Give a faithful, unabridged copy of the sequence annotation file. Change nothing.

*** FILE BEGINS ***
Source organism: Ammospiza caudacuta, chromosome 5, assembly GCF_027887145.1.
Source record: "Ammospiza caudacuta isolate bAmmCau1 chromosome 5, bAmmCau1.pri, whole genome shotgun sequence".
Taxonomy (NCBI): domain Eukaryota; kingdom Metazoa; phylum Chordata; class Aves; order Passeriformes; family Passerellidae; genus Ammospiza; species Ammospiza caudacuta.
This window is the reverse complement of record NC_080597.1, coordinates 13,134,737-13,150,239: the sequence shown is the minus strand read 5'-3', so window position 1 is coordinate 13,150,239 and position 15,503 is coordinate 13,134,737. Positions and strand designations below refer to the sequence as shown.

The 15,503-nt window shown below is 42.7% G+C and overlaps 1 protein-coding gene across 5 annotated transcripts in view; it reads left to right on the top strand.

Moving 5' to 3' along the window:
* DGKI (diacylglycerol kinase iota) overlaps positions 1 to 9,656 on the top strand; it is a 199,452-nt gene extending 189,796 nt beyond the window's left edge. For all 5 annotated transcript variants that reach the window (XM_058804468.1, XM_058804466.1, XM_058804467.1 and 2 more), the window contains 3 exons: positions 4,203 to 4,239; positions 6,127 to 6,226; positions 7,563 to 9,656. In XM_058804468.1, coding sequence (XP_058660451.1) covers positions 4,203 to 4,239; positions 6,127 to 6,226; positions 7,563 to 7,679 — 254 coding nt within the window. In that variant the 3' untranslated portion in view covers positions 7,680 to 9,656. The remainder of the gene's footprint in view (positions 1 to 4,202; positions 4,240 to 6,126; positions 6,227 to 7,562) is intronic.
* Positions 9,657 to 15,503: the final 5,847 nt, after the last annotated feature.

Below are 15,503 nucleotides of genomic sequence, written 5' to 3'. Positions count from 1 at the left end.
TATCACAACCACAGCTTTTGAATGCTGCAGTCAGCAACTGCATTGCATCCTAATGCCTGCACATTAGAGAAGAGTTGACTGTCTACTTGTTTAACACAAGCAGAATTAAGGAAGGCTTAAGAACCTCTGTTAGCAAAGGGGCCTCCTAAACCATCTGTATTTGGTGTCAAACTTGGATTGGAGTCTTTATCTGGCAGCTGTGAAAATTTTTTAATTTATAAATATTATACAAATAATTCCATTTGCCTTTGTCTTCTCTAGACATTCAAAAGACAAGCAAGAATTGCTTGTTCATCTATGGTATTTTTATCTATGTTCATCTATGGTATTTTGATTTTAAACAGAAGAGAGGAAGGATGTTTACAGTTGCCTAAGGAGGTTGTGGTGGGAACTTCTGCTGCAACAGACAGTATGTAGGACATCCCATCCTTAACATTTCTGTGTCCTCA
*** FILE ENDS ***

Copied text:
Source organism: Ammospiza caudacuta, chromosome 5, assembly GCF_027887145.1.
Source record: "Ammospiza caudacuta isolate bAmmCau1 chromosome 5, bAmmCau1.pri, whole genome shotgun sequence".
Taxonomy (NCBI): domain Eukaryota; kingdom Metazoa; phylum Chordata; class Aves; order Passeriformes; family Passerellidae; genus Ammospiza; species Ammospiza caudacuta.
This window is the reverse complement of record NC_080597.1, coordinates 13,134,737-13,150,239: the sequence shown is the minus strand read 5'-3', so window position 1 is coordinate 13,150,239 and position 15,503 is coordinate 13,134,737. Positions and strand designations below refer to the sequence as shown.

The 15,503-nt window shown below is 42.7% G+C and overlaps 1 protein-coding gene across 5 annotated transcripts in view; it reads left to right on the top strand.

Moving 5' to 3' along the window:
* DGKI (diacylglycerol kinase iota) overlaps positions 1 to 9,656 on the top strand; it is a 199,452-nt gene extending 189,796 nt beyond the window's left edge. For all 5 annotated transcript variants that reach the window (XM_058804468.1, XM_058804466.1, XM_058804467.1 and 2 more), the window contains 3 exons: positions 4,203 to 4,239; positions 6,127 to 6,226; positions 7,563 to 9,656. In XM_058804468.1, coding sequence (XP_058660451.1) covers positions 4,203 to 4,239; positions 6,127 to 6,226; positions 7,563 to 7,679 — 254 coding nt within the window. In that variant the 3' untranslated portion in view covers positions 7,680 to 9,656. The remainder of the gene's footprint in view (positions 1 to 4,202; positions 4,240 to 6,126; positions 6,227 to 7,562) is intronic.
* Positions 9,657 to 15,503: the final 5,847 nt, after the last annotated feature.

Below are 15,503 nucleotides of genomic sequence, written 5' to 3'. Positions count from 1 at the left end.
TATCACAACCACAGCTTTTGAATGCTGCAGTCAGCAACTGCATTGCATCCTAATGCCTGCACATTAGAGAAGAGTTGACTGTCTACTTGTTTAACACAAGCAGAATTAAGGAAGGCTTAAGAACCTCTGTTAGCAAAGGGGCCTCCTAAACCATCTGTATTTGGTGTCAAACTTGGATTGGAGTCTTTATCTGGCAGCTGTGAAAATTTTTTAATTTATAAATATTATACAAATAATTCCATTTGCCTTTGTCTTCTCTAGACATTCAAAAGACAAGCAAGAATTGCTTGTTCATCTATGGTATTTTTATCTATGTTCATCTATGGTATTTTGATTTTAAACAGAAGAGAGGAAGGATGTTTACAGTTGCCTAAGGAGGTTGTGGTGGGAACTTCTGCTGCAACAGACAGTATGTAGGACATCCCATCCTTAACATTTCTGTGTCCTCA